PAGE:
Any basic form of democracy has the critical problem of incentivizing getting and staying elected over absolutely everything else. By definition, it selects for leaders that will garner votes, and thus any actions or policy that seemingly help people other than those in power are only selected for insofar as they serve that final purpose. This can still result in benevolent leaders, who garnered votes by voicing their intent to improve their voters’ lives in this or that way, and were honest about it. But such candidates are often overshadowed by ones who use tactics to manipulate how voters vote, often towards governances that do not, in fact, support them.
This problem, as pointed out by Brennan, is exacerbated by large numbers of voters who are very susceptible to this form of manipulation, but even with a well-informed electorate (and ignoring the problems of vetting its members), that critical incentive still stands. An epistocracy would merely select for a politician that is better at manipulating educated people.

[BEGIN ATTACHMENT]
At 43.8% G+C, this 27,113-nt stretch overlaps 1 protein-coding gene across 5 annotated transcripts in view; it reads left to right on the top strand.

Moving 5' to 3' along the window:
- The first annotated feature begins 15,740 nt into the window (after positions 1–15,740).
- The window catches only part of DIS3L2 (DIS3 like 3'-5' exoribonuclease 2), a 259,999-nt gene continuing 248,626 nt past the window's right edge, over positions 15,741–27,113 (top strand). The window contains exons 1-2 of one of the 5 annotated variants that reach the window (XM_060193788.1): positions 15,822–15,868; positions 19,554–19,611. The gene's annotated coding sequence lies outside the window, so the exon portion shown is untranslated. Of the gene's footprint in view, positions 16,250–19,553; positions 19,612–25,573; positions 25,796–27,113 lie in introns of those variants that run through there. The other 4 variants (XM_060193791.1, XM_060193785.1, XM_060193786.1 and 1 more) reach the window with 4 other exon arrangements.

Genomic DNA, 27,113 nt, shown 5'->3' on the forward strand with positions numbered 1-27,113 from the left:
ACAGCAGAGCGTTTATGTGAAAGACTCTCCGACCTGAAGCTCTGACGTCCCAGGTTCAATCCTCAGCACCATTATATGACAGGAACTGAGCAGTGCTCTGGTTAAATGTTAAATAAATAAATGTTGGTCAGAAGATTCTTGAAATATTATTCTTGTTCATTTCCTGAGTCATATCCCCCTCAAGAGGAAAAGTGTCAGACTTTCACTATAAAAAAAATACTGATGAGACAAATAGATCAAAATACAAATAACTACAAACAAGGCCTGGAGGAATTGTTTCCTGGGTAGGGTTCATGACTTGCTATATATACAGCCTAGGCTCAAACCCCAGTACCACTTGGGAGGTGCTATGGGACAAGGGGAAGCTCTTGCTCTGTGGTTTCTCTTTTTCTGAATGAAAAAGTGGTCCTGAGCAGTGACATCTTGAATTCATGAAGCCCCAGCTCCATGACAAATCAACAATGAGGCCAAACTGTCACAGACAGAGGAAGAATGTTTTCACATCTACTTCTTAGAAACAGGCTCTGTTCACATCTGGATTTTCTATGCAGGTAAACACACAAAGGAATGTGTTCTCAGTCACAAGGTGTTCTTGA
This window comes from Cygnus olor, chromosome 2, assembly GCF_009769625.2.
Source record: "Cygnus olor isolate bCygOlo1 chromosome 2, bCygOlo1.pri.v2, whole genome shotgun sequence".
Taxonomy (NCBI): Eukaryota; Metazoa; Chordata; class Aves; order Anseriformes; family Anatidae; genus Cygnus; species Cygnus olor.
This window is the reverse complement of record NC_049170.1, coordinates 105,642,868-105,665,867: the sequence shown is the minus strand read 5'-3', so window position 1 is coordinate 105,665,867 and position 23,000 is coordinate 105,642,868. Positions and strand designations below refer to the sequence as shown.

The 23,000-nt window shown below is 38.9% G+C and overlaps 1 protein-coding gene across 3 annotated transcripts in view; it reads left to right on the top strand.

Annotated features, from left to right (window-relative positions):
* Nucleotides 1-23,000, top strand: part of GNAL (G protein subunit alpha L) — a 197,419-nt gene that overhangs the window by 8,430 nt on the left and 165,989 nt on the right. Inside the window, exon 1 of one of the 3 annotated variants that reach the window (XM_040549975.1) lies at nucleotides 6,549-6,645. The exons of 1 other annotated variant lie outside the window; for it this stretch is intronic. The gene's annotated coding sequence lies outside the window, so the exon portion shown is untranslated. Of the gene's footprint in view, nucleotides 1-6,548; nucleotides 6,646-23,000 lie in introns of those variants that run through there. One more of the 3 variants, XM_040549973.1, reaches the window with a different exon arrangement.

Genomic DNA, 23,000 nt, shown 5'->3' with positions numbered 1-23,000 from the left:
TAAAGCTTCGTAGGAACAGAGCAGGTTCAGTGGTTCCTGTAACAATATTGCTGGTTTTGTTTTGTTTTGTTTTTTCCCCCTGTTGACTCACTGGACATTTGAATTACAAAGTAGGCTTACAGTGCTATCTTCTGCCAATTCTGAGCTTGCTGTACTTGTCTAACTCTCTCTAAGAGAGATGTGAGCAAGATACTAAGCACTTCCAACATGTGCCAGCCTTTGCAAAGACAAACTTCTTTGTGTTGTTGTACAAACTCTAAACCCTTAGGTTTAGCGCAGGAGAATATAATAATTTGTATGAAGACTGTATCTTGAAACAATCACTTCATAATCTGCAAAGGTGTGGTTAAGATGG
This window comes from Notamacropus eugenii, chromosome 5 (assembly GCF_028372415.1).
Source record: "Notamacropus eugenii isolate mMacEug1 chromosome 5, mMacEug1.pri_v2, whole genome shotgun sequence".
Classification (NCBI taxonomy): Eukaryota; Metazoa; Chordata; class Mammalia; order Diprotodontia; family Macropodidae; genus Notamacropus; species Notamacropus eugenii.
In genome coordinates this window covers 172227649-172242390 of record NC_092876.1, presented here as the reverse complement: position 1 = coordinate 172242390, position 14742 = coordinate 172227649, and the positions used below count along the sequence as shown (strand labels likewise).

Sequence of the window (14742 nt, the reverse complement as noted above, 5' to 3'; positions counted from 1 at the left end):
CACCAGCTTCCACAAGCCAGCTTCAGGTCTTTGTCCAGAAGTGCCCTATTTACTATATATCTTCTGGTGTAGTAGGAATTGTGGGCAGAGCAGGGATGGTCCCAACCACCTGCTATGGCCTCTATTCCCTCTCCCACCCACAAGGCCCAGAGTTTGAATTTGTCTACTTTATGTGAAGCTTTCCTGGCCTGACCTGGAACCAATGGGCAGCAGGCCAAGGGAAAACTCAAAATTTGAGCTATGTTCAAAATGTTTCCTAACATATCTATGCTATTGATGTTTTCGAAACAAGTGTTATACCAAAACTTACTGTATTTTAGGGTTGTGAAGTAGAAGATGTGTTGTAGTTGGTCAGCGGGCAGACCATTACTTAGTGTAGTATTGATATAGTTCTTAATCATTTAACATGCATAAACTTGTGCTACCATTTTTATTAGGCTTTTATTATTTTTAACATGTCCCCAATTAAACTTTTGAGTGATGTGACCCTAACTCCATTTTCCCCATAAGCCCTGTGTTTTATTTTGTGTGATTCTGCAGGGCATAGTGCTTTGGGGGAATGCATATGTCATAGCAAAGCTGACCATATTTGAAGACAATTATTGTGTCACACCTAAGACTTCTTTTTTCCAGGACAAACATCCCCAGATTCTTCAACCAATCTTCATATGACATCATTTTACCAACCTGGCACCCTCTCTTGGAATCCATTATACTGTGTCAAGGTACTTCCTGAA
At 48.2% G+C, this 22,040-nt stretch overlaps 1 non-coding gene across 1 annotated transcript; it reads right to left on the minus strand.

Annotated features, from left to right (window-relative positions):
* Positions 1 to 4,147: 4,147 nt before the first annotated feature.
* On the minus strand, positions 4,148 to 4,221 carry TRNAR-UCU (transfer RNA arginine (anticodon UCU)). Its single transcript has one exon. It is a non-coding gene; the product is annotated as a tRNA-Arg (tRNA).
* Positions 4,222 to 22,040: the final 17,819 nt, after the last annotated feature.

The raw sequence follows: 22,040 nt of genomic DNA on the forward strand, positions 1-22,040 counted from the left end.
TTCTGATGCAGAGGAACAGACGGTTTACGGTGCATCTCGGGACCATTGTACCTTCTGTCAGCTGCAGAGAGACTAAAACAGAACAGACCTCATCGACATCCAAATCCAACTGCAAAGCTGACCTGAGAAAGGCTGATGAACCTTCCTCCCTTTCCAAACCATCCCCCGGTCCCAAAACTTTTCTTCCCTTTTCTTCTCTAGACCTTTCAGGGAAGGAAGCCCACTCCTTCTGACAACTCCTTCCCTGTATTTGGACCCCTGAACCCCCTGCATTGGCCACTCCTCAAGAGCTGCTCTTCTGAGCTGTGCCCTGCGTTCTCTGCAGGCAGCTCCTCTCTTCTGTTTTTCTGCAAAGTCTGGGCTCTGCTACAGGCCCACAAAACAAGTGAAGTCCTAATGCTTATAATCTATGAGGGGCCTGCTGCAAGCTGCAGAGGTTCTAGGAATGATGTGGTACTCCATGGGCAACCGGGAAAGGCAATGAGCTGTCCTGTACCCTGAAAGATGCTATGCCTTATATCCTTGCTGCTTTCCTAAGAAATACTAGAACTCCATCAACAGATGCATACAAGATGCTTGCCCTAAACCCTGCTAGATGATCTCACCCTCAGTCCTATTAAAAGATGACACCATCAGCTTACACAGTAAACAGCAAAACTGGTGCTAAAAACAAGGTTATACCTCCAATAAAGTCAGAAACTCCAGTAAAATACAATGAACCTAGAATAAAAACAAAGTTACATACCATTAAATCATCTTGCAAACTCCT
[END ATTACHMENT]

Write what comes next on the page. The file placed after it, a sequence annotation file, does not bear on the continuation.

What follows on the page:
Another issue is lack of error correction. When a bad candidate is elected, they hold office for the duration of their term. During that time, they are essentially free to enact whatever policy they want unless they do something deemed illegal and are held criminally responsible. The so-called system of checks and balances in the United States seeks to limit this, but it operates through elections too, and thus is susceptible to the same kinds of manipulation. This means that bad selections, even when recognized, cannot be effectively removed and replaced with better ones, especially in positions without term limits.
These problems are not easily soluble, however, and the obvious solutions to all of them each have significant drawbacks.